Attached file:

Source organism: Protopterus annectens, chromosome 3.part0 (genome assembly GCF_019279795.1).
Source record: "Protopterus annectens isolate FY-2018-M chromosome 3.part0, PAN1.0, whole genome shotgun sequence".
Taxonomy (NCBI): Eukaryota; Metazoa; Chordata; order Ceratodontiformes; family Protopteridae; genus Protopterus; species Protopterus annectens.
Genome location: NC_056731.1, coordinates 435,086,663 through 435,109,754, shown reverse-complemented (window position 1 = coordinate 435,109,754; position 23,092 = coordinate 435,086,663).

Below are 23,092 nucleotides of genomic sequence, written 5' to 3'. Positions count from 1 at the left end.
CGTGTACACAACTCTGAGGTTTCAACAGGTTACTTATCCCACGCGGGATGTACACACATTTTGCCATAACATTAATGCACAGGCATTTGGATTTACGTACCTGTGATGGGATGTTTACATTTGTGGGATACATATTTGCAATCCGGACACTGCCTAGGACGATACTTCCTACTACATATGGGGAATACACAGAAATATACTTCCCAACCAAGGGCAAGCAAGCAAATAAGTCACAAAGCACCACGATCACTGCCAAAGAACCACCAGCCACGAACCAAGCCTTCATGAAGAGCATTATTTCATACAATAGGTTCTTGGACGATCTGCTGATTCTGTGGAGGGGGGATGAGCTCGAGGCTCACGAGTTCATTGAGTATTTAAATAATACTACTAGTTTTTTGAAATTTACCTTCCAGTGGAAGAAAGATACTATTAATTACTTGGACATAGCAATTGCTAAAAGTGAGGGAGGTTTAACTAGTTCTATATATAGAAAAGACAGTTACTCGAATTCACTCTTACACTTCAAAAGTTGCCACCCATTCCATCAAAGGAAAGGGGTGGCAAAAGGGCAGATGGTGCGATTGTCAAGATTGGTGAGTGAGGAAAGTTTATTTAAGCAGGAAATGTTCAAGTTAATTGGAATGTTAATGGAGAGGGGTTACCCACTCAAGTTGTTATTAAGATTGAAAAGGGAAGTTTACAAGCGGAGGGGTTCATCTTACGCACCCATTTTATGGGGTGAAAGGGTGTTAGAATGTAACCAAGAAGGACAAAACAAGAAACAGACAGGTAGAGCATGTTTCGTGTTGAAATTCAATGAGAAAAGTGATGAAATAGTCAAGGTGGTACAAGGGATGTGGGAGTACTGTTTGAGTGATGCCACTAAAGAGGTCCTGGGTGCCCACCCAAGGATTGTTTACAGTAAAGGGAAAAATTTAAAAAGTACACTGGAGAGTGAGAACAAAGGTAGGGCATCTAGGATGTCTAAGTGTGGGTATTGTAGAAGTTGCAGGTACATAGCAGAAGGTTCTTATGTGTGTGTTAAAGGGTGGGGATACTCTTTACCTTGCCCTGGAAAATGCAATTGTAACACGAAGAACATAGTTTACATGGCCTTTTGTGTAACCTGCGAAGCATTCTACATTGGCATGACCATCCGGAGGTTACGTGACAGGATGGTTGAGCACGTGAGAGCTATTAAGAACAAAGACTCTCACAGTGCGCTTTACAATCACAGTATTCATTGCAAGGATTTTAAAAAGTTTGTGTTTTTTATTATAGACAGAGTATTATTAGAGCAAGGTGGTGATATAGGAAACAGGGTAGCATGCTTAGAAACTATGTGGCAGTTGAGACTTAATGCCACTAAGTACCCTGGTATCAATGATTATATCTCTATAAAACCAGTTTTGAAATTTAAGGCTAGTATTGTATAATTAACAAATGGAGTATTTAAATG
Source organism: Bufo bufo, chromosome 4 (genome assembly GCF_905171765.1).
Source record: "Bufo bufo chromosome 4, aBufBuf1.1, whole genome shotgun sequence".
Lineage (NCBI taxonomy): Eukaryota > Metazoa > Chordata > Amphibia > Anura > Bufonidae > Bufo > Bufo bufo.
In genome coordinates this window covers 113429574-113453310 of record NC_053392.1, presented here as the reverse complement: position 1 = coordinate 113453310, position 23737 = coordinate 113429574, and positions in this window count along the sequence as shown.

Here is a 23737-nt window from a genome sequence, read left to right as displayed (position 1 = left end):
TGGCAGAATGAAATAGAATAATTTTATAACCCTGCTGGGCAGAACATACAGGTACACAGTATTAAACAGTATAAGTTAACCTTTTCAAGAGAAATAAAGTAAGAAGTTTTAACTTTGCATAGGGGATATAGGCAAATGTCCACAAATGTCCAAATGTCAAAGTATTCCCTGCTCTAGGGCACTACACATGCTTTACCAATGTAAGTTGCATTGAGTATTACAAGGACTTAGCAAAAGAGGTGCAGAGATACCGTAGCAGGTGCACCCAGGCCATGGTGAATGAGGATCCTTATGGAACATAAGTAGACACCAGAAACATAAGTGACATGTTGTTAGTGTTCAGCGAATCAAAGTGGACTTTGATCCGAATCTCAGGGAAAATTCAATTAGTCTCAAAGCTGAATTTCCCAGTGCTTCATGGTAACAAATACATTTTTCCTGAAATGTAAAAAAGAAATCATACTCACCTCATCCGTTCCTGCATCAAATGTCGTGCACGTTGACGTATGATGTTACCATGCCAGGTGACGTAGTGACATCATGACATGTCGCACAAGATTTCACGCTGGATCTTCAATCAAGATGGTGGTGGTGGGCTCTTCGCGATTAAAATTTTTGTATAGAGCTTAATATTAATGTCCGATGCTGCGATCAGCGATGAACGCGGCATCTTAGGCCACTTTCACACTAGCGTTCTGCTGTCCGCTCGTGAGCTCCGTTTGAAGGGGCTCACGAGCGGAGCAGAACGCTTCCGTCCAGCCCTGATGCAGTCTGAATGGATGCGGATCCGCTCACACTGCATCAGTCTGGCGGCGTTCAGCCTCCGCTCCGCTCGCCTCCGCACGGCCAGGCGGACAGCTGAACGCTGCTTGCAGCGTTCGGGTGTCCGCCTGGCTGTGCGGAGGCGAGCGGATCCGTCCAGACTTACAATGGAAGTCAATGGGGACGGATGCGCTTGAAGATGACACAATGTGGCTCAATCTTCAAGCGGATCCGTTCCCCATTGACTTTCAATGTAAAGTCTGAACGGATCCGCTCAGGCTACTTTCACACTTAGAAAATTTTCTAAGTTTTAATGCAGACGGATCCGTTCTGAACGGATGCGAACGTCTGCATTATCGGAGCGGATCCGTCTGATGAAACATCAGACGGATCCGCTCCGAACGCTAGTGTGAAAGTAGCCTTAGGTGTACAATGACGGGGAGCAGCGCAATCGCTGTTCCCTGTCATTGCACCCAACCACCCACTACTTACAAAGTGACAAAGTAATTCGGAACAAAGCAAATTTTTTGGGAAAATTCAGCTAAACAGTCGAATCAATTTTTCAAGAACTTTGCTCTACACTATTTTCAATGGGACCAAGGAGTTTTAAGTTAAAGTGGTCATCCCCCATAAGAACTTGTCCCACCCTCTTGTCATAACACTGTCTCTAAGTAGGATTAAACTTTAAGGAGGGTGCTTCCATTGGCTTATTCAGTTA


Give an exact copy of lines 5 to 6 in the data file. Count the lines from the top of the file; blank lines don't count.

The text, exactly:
Below are 23,092 nucleotides of genomic sequence, written 5' to 3'. Positions count from 1 at the left end.
CGTGTACACAACTCTGAGGTTTCAACAGGTTACTTATCCCACGCGGGATGTACACACATTTTGCCATAACATTAATGCACAGGCATTTGGATTTACGTACCTGTGATGGGATGTTTACATTTGTGGGATACATATTTGCAATCCGGACACTGCCTAGGACGATACTTCCTACTACATATGGGGAATACACAGAAATATACTTCCCAACCAAGGGCAAGCAAGCAAATAAGTCACAAAGCACCACGATCACTGCCAAAGAACCACCAGCCACGAACCAAGCCTTCATGAAGAGCATTATTTCATACAATAGGTTCTTGGACGATCTGCTGATTCTGTGGAGGGGGGATGAGCTCGAGGCTCACGAGTTCATTGAGTATTTAAATAATACTACTAGTTTTTTGAAATTTACCTTCCAGTGGAAGAAAGATACTATTAATTACTTGGACATAGCAATTGCTAAAAGTGAGGGAGGTTTAACTAGTTCTATATATAGAAAAGACAGTTACTCGAATTCACTCTTACACTTCAAAAGTTGCCACCCATTCCATCAAAGGAAAGGGGTGGCAAAAGGGCAGATGGTGCGATTGTCAAGATTGGTGAGTGAGGAAAGTTTATTTAAGCAGGAAATGTTCAAGTTAATTGGAATGTTAATGGAGAGGGGTTACCCACTCAAGTTGTTATTAAGATTGAAAAGGGAAGTTTACAAGCGGAGGGGTTCATCTTACGCACCCATTTTATGGGGTGAAAGGGTGTTAGAATGTAACCAAGAAGGACAAAACAAGAAACAGACAGGTAGAGCATGTTTCGTGTTGAAATTCAATGAGAAAAGTGATGAAATAGTCAAGGTGGTACAAGGGATGTGGGAGTACTGTTTGAGTGATGCCACTAAAGAGGTCCTGGGTGCCCACCCAAGGATTGTTTACAGTAAAGGGAAAAATTTAAAAAGTACACTGGAGAGTGAGAACAAAGGTAGGGCATCTAGGATGTCTAAGTGTGGGTATTGTAGAAGTTGCAGGTACATAGCAGAAGGTTCTTATGTGTGTGTTAAAGGGTGGGGATACTCTTTACCTTGCCCTGGAAAATGCAATTGTAACACGAAGAACATAGTTTACATGGCCTTTTGTGTAACCTGCGAAGCATTCTACATTGGCATGACCATCCGGAGGTTACGTGACAGGATGGTTGAGCACGTGAGAGCTATTAAGAACAAAGACTCTCACAGTGCGCTTTACAATCACAGTATTCATTGCAAGGATTTTAAAAAGTTTGTGTTTTTTATTATAGACAGAGTATTATTAGAGCAAGGTGGTGATATAGGAAACAGGGTAGCATGCTTAGAAACTATGTGGCAGTTGAGACTTAATGCCACTAAGTACCCTGGTATCAATGATTATATCTCTATAAAACCAGTTTTGAAATTTAAGGCTAGTATTGTATAATTAACAAATGGAGTATTTAAATG